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I'm very interested in doing night time shootings.

I'm using Canon 5d3 with 85mm at f/1.2, and at iso 2000 I'm able to get exposure times around 1/150s-1/200s.

However, the lighting in my city everywhere is an ugly shade of orange. It's ok if you're doing architecture, I think, but it's disgusting if you're shooting a person:

enter image description here [f/1.2 iso 1250 1/80s]

I've also got x21, and I've tried shooting when doing lighting with it, but it's color with temperature 5500K on the pictures looks bluish (and also ugly).

So I've tried placing color filters over the x21 (red, blue, yellow). The result is somewhat better after color correction, but I still HATE the colors.

So, when I'm looking at pictures like this:

night picture 1

or this

night picture 2

I'm starting that there must be a trick to it.

Is there a better way of taking nighttime pictures (placing some sort of color filters over lens or something) or is it just natural city lighting that does the trick?

  • Actually I think I mis read the question -- the 2nd two aren't yours are they? Only the 1st. Given that, I'd still say the temperature is too warm and try cooling it off in post... – Mike Oct 9 '12 at 9:50
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  • Also see this question on color rendering, which covers street lights with some great examples. Between those two, your question should be well-answered. – mattdm Oct 9 '12 at 10:38
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    FWIW, I think the first photo is amazing. It feels much more urban, perhaps even a little gritty, which seems much more true than the latter two photos, which look like they've had studio lighting applied.. – naught101 Oct 9 '12 at 14:09
  • I disagree with the proposed duplicate - the other question asks about capturing the yellow cast, while this one seeks to avoid it. – Imre Oct 9 '12 at 15:47
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The trick is very easy, actually: bring your own lighting. The existing orange sodium-vapor lighting is missing important parts of color spectrum, so those colors will never be reflected from anything. Filtering will only further reduce the colors available for recording.

The "good" examples in the question look very much like one would get with a couple of off-camera flashes. I would also bring a softbox, beauty dish or umbrella, although the photos here seem to do without (considering the harsh shadow on woman's cheek / man's chin).

You could try setting your camera to Tungsten white balance and using a CTO (or CTS) gel on your flash to reduce the orange-ness of ambient lighting.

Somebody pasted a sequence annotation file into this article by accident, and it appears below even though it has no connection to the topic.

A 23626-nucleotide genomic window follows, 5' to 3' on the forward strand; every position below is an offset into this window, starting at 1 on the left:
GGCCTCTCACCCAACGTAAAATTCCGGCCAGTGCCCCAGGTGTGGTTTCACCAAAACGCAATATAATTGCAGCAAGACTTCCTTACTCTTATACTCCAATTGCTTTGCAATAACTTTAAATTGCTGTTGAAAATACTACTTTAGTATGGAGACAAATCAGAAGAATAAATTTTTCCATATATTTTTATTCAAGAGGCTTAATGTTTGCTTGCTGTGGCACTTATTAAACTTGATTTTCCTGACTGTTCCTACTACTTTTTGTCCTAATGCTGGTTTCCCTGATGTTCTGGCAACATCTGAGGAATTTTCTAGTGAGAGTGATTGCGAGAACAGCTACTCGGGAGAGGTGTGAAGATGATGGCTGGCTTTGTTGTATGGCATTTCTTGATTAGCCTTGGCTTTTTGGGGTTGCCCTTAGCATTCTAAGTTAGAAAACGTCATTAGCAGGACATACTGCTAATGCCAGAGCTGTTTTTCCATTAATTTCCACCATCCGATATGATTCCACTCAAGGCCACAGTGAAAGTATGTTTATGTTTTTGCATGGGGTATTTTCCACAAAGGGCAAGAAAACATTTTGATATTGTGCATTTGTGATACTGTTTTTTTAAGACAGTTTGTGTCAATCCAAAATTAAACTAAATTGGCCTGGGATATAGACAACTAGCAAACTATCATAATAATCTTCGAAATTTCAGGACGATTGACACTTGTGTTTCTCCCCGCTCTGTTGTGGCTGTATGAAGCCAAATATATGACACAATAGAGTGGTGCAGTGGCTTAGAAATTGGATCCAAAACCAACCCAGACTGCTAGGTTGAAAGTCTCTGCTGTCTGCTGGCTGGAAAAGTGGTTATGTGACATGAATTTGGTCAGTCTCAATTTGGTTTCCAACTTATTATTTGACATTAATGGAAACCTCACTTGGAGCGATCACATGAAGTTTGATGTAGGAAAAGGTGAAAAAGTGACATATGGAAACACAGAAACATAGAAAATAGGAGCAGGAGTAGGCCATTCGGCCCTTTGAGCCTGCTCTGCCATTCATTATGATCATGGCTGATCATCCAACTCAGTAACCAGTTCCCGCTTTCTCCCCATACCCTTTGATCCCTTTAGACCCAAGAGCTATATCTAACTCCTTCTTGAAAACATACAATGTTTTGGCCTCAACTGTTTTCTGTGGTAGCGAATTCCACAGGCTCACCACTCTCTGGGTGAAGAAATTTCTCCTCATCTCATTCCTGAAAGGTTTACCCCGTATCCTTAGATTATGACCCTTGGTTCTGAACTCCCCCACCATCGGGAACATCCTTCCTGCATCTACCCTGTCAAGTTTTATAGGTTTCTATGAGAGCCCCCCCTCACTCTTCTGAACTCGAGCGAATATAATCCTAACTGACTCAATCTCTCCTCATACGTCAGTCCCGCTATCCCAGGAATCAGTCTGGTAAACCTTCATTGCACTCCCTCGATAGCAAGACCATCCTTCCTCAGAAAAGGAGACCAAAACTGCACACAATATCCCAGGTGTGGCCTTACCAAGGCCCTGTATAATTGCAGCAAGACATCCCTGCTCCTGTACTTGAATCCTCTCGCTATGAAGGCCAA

And if using your own lighting is not an option, there's always the classic alternative - ditch colors altogether by processing the photos in black and white.

  • That's pretty much the answer - bring your own lighting of change the white balance - or do lots of editing (and still get bad colours). – DetlevCM Oct 9 '12 at 9:44
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This is a difficult problem as in general those orange sodium vapour lamps give you little to work with, but there are some options

  • Lighting varies with location, it's probably the case that the lighting in the second two examples was better (more sources, broader spectrum), so move around and compare results.

  • By careful editing you can sometimes get a good result, even if your lighting is pretty much monochrome. You always can make the skintones look right (as skin is effectively one colour too), at the expense of making the background colours look off. If you have a dark enough background, or the background is lit with different colour lights this isn't hard to pull off.

  • Shoot slightly earlier when there is some ambient light around. You can still get the night photo look as you'll have dark skies and prominent artificial lightsources in frame, but everything (focusing, composing, avoiding noise, getting more natural colours) will be a lot easier!

  • Bring your own light. Imre's answer covers this one pretty well.

  • As a last resort process your images as monochrome, add a load of film grain and declare them to be "art".

Here's an example of a twilight shot, darkened to make it look a bit more "night":

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Taking a custom white balance works well for me in some situations. If there is even a smidgin of fuller spectrum lighting in the scene in addition to the narrow spectrum streetlights, a CWB can work wonders.

I'm starting that there must be a trick to it.

Use an HSL (or HSB or HSV) tool to control the hue, saturation, and luminance (or brightness or value) of eight or so bands of color independently of the others. With sodium vapor lamps and human skin tones, the most critical channel is the orange band, and to a lesser extent the red, yellow, and magenta bands.

Here's a frame that was taken under high pressure sodium vapor lights on a city sidewalk at night. White balance was set using a 'CWB' shot of a styrofoam cup. The image was saved as a raw file and color was fine-tuned with Canon's Digital Photo Professional 4 (which preserved the in-camera CWB). DDP4's Hue-Saturation-Luminance tool was used to further fine-tune the color.

enter image description here
Canon EOS 5D Mark III + EF 50mm f/1.4, ISO 5000, f/2.2, 1/100

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